A star musician in Cuba during the '70s, he emigrated to New York in 1980 and joined Gillespie's quartet a year later. He continued performing with the larger-than-life trumpeter until Dizzy's passing in 1993 and has also played with such luminaries as McCoy Tyner, Chick Corea, Wynton Marsalis, Freddie Hubbard, Clark Terry and Jackie McLean. The insight he'll offer in today's c
But for all his stylistic departures, Tukes reserves his deepest commitment to jazz standards. "It's great to get involved in modern harmonies and meters and so on, but there's so much you can learn from the classics," he said. "I try and connect not only with the solos on those recordings, but also the words of the songs."
In this year's installment of a popular festival feature, 86-year-old pianist Willie Pickens, a Chicago treasure, shares the wisdom he has attained over his long and distinguished career in words and music.
No mere throwbacks to the jazz of the '20s and '30s, the West End Jazz Band has fully absorbed the dance-driven styles of the period during its three-plus decades together, using original arrangements and instrumentation whenever possible.
In his longstanding trio, Stine combines bracing textures and spare, open melodies (you can hear a subtle debt to the great Brazilian guitarist Joao Gilberto). He thrives on the wide pockets of space and deep sense of reserve of bassist Anton Hatwich and drummer Adam Vida
Young Chicago Authors in partnership with the Chicago Jazz Festival present a dialog between jazz and hip hop with poets Patricia Frazier, Kennet Munoz and Vicki Peraluta; lyricists Freejay, Essie Linzy and Lyrik/Elgin and musicians Tony Milano (keyboard), Timmy Voltchek (bass), and Justin Boyd drums.
Through it all, Sparrow has partnered with his wife, singer Joanie Pallatto, his invaluable right hand woman in the studio. For more than a dozen years, they presided over the "Southport Records Presents" series at Katerina's. Last year, Sparrow and Pallatto were named Chicago Jazz Heroes by the Jazz Journalists Association.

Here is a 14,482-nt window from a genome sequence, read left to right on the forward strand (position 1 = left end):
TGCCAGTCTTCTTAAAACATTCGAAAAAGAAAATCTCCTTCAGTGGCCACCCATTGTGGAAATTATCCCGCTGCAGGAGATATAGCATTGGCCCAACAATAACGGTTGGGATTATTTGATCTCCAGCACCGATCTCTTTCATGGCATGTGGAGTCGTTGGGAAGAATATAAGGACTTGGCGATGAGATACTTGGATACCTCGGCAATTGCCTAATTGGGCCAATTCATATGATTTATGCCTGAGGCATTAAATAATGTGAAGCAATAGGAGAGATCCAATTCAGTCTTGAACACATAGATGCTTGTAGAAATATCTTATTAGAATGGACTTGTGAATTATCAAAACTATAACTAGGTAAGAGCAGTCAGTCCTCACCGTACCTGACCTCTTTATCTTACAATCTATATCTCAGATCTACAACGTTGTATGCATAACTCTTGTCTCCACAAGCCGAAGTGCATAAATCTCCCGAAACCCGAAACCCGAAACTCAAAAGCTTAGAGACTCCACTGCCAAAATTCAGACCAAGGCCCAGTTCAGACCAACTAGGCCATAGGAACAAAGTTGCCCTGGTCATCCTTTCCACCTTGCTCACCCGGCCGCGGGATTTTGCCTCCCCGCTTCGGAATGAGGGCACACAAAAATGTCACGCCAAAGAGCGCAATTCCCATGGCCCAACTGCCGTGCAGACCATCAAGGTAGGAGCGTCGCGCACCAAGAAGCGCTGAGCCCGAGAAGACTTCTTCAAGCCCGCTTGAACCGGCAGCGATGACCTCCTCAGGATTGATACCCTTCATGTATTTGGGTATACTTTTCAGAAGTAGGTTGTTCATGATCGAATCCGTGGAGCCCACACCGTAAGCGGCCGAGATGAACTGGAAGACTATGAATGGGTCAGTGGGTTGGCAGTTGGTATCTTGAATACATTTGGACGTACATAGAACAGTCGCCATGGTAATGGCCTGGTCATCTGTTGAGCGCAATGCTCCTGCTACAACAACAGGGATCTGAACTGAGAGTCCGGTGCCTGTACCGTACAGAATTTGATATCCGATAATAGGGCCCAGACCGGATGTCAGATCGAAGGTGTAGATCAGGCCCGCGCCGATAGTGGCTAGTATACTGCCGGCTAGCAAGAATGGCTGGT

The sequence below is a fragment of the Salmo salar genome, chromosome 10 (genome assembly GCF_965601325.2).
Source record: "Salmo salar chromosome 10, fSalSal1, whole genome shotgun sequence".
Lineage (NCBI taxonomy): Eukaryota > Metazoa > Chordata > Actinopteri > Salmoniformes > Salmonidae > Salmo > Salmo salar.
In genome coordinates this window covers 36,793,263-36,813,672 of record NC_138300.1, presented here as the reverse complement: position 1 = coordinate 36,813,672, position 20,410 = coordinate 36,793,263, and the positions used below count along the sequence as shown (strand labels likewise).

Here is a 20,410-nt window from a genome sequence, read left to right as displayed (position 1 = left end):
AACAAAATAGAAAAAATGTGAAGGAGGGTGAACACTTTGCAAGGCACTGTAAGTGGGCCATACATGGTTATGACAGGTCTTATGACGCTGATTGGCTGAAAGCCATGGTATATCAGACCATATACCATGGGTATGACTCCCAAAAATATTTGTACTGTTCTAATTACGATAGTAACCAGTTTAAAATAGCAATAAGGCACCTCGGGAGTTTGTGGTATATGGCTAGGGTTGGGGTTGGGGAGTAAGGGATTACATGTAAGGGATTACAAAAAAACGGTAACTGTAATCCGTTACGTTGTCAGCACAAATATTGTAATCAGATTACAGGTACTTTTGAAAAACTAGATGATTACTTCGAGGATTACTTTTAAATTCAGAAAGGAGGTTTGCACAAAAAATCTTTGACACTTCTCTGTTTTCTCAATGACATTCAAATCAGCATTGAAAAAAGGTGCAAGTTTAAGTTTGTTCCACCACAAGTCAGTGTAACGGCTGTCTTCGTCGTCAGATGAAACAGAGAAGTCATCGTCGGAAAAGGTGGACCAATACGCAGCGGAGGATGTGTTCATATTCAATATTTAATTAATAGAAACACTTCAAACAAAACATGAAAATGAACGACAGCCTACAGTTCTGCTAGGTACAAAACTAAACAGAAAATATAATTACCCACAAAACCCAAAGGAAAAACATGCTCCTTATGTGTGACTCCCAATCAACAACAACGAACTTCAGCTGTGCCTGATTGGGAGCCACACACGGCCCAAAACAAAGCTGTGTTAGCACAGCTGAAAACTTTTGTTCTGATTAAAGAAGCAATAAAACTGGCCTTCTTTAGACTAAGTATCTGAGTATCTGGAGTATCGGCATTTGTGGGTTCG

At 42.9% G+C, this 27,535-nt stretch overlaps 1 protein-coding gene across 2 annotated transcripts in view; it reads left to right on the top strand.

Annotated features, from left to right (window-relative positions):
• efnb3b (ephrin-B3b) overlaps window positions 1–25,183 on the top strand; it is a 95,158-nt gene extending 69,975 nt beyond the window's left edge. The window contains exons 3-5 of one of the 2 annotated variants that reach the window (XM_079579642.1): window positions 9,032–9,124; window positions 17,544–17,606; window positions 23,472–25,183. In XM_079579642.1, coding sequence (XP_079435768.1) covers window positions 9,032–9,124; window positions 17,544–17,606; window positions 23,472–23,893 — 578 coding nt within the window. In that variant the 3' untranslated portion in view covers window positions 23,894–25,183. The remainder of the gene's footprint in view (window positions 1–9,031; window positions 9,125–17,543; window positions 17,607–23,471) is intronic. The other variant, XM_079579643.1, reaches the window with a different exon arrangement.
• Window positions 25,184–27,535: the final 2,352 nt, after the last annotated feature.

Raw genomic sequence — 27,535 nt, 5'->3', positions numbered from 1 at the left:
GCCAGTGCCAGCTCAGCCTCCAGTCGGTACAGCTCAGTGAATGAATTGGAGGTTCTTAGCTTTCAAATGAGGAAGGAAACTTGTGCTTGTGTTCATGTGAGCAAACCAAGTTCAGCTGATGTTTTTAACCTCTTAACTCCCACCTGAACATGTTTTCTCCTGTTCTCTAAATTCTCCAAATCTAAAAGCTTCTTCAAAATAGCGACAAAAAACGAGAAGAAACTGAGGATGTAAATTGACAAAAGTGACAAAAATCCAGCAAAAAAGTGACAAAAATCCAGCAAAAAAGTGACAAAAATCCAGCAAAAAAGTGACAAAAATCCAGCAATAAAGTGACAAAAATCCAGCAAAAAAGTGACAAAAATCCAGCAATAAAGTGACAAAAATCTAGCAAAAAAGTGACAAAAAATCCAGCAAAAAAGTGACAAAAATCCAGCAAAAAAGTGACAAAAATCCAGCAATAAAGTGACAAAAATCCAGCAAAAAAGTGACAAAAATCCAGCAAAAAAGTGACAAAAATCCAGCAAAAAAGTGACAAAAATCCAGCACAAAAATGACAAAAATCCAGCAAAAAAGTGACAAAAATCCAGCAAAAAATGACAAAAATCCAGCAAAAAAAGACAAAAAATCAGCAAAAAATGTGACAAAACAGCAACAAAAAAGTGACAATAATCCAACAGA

One of the pivotal efforts in the bop generation's incorporation of free jazz, Action doesn't have the reputation of McLean classics such as Let Freedom Ring and One Step Beyond, partly because it was out of print for so long. Count on basking in its glories after you hear it filtered through Rempis' take-no-prisoners sensibility.
For jazz composers, the opportunity to hear their works performed by like-minded players, before a receptive audience, is enormously beneficial – as it is for devoted listeners. For more than 15 years, the Chicago Jazz Composers Collective has made that happen with its monthly appearances at the historic Green Mill Jazz Club under the direction of its founder, Kathy Kelly.
George Freeman may not be venerated to the degree his departed brother, tenor saxophonist Von, was – and is. But neither did the beloved Vonski have people shaking their head in amazement the way they frequently do over George's ability to coax utterly unique sounds from his electric guitar. At 90, more than a half-century removed from performances with the likes of Charlie Par
Today, with Dizzy protégé Jon Faddis leading the charge on trumpet, the Chicago Jazz Festival Big Band will celebrate the awesome achievement of that historic ensemble, with the help of Dizzy confreres from different periods in his career: drummer Ignacio Berroa and saxophonist Antonio Hart
Jay Pritzker Pavillion
Preston Bradley Hall
Von Freeman Pavilion
Jazz and Heritage Stage
Roof Top Jazz: Young Jazz Lions (Harris Theater Rooftop Terrace)